Today, I bring you, on this feminist Friday, the first of a series by Part Time Monster Contributor Cat. She is my dearest friend, certainly my longest-running companion (we’ve been friends all our lives), and she and her wife, Heather, have recently gotten married.

Some of you have seen Sourcerer’s posts on marriage equality this week. If you haven’t, go here, here, here, and then here. Here at the Monster, I’ve written about being a Southern liberal who wants marriage equality. But we’ve been unable to hear an important voice, that of a contributor who is actively engaged in this struggle not just because she’s an activist but because who she loves makes her a part of a struggle–and Cat seems ready, now, to shout about it. So here’s her story, her words–her voice.


I’ve always been an advocate for equality. I wrote a pro-Obama article in one of the most conservative newspapers in the state back when Obama wasn’t even cool among the Millennials of my small town, right after Dreams from My Father, and right before his famous speech at the Democratic National Convention. I’ve written pieces about income equality, equality in the work place, women’s rights and minority justice. However, on the biggest civil rights issue of our time, I’ve remained mostly silent. I was too close to it, a woman in love and engaged to be married during the fight for marriage equality.  I guess I just wanted my marriage to be my marriage. Not a fight. Not a struggle. Not a statement.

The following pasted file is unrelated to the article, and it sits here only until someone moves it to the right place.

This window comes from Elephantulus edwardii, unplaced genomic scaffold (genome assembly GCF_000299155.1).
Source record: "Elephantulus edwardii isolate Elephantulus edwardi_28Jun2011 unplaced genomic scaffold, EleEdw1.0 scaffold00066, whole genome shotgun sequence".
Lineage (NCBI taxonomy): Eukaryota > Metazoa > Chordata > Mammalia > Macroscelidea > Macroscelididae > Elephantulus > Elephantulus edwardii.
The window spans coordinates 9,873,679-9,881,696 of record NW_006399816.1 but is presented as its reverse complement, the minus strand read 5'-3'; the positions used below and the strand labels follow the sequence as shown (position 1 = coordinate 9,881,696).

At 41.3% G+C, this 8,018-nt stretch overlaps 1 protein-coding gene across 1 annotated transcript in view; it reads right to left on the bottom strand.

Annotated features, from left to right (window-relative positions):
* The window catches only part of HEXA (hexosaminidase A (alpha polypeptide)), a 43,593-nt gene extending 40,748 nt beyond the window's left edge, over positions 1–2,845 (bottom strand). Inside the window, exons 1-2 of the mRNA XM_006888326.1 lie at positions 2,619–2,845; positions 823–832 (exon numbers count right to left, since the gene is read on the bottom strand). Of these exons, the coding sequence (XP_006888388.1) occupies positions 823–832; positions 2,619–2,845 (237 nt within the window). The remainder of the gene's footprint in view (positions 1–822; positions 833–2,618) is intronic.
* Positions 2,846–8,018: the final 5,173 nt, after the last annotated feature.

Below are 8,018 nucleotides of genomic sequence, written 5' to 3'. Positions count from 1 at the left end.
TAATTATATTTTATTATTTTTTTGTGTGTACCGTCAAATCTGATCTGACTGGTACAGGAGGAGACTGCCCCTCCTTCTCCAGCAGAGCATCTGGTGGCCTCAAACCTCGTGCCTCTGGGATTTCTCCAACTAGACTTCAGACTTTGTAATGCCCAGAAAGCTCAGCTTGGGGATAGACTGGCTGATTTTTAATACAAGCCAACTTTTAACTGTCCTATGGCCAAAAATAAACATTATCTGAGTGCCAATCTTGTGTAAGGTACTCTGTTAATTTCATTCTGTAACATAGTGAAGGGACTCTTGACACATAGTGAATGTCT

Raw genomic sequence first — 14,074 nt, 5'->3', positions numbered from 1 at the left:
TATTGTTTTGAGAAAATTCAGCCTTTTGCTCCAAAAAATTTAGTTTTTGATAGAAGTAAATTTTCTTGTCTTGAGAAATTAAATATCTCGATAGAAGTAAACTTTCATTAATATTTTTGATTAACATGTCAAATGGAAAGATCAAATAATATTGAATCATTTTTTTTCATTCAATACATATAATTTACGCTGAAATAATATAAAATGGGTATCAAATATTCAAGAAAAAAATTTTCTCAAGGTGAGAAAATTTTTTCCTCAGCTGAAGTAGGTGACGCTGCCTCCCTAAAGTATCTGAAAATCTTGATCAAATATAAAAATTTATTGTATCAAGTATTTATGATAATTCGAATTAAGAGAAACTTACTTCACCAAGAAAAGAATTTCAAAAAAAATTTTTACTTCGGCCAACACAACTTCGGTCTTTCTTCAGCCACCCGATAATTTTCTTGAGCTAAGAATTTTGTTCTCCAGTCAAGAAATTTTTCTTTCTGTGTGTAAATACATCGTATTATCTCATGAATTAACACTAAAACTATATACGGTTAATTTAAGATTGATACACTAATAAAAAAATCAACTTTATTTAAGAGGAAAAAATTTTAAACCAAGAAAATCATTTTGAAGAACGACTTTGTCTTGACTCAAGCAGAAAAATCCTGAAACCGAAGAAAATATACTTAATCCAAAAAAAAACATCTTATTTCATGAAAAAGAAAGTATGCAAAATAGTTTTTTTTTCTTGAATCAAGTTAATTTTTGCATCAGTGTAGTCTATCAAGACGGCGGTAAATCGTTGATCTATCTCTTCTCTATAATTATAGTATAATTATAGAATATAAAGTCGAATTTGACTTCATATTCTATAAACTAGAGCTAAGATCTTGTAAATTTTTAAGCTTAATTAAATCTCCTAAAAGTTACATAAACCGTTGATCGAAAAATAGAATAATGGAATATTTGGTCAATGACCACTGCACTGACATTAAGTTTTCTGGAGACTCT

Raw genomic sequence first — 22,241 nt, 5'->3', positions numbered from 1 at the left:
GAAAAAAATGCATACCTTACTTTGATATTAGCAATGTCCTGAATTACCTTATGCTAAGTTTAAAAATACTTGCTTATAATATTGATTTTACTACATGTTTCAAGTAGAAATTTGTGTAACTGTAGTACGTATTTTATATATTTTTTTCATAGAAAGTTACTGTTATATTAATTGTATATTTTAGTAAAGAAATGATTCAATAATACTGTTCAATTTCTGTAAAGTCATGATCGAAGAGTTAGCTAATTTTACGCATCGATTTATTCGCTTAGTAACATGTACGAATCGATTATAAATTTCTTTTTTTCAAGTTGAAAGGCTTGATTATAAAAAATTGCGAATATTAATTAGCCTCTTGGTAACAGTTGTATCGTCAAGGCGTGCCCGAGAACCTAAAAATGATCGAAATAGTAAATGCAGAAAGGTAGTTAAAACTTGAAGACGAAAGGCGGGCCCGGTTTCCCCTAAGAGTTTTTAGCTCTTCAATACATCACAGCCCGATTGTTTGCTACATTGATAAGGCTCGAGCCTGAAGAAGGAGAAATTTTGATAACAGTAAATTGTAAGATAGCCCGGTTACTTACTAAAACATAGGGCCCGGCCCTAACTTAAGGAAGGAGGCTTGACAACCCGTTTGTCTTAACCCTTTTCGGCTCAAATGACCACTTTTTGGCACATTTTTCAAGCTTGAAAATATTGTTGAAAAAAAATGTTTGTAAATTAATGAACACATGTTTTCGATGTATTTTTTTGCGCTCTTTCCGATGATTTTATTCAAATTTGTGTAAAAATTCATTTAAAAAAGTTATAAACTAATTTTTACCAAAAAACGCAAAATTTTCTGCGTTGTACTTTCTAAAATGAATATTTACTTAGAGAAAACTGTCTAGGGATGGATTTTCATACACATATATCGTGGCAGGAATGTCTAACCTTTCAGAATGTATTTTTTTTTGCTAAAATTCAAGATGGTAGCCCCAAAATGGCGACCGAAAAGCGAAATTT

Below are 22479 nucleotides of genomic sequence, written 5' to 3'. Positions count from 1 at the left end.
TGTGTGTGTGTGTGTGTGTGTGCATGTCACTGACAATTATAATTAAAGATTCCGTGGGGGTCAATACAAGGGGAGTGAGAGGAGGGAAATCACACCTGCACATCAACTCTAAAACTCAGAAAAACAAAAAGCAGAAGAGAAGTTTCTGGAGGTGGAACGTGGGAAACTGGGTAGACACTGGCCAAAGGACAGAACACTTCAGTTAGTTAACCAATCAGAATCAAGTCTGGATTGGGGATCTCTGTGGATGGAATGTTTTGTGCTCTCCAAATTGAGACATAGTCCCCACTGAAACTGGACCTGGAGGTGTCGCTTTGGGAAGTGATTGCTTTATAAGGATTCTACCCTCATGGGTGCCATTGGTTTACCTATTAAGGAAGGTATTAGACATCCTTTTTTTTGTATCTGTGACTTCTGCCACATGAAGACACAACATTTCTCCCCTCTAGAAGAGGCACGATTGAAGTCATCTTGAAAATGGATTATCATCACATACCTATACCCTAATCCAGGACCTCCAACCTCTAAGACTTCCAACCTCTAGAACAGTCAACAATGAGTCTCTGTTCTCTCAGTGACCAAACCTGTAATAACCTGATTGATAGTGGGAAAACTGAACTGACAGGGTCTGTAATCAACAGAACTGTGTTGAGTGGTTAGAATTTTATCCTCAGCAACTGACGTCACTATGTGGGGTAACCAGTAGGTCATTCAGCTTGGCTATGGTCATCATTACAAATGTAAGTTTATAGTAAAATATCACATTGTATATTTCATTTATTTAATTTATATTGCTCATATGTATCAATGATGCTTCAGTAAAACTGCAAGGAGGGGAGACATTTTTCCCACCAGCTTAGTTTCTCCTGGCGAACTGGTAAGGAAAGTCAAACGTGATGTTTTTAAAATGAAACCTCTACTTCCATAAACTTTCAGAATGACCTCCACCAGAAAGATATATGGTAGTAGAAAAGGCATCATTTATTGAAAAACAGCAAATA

When I met my now wife Heather in 2010 I was a divorced, bi-sexual mother of two with a barely middle income job and my very first bought-it-all-by-myself vehicle. The first night I saw her, I wanted her. And eventually, I got her. But this isn’t our love story, it’s our wedding story, and it should be one and the same, but it isn’t.

When she asked me to marry her, I said yes. However, I didn’t really think we would ever get married. When she asked me, she didn’t think we would ever get married. Not that we didn’t love each other and want that commitment. We planned a wedding that wouldn’t be recognized by anyone but our friends and family who chose to gather and celebrate with us. Even this limited version of marriage was actually more than either of us thought possible when we  were little girls with confusing dreams of other girls.

Growing up in the extreme south in the late 1980’s and early 1990’s, there were not a lot of examples of functional gay and lesbian relationships. Of course the caricatures of Will and Grace and Ellen were coming through on the TV, but I always felt like these were only TV people and that people like that didn’t really exist. In my hometown, LGBT adults were talked of in whispers behind the hand. A local businessman was caught in drag late one night with his boyfriend in his back office and we prayed for his family. Then we smiled knowing, sad smiles at his wife. The daughter of the only out lesbian I knew wasn’t shunned. No, we were a Christian town. We gave her sticky, sweet smiles and included her in things just to to do our Christian duty.

Being a lesbian just wasn’t an option in my head. And being bi? Well that is what all the attention seeking girls did for the guys. Women who actually enjoyed both men and women–I didn’t have a real idea of that. For one who prides herself on believing the impossible, my ignorance blinded even my inner spirit from dreaming into being the life and love I have now.

So when this beautiful creature asked me to be her wife, while both of us wanted it, we had a hard time envisioning the reality. After all, we would have to travel thousands of miles and navigate a pile of political red tape to be “really married” and we wouldn’t get anything for it but a piece of paper. No, the marriage we were planning on the beaches of Mississippi was as real as marriage would ever get for us, and we were ok with that.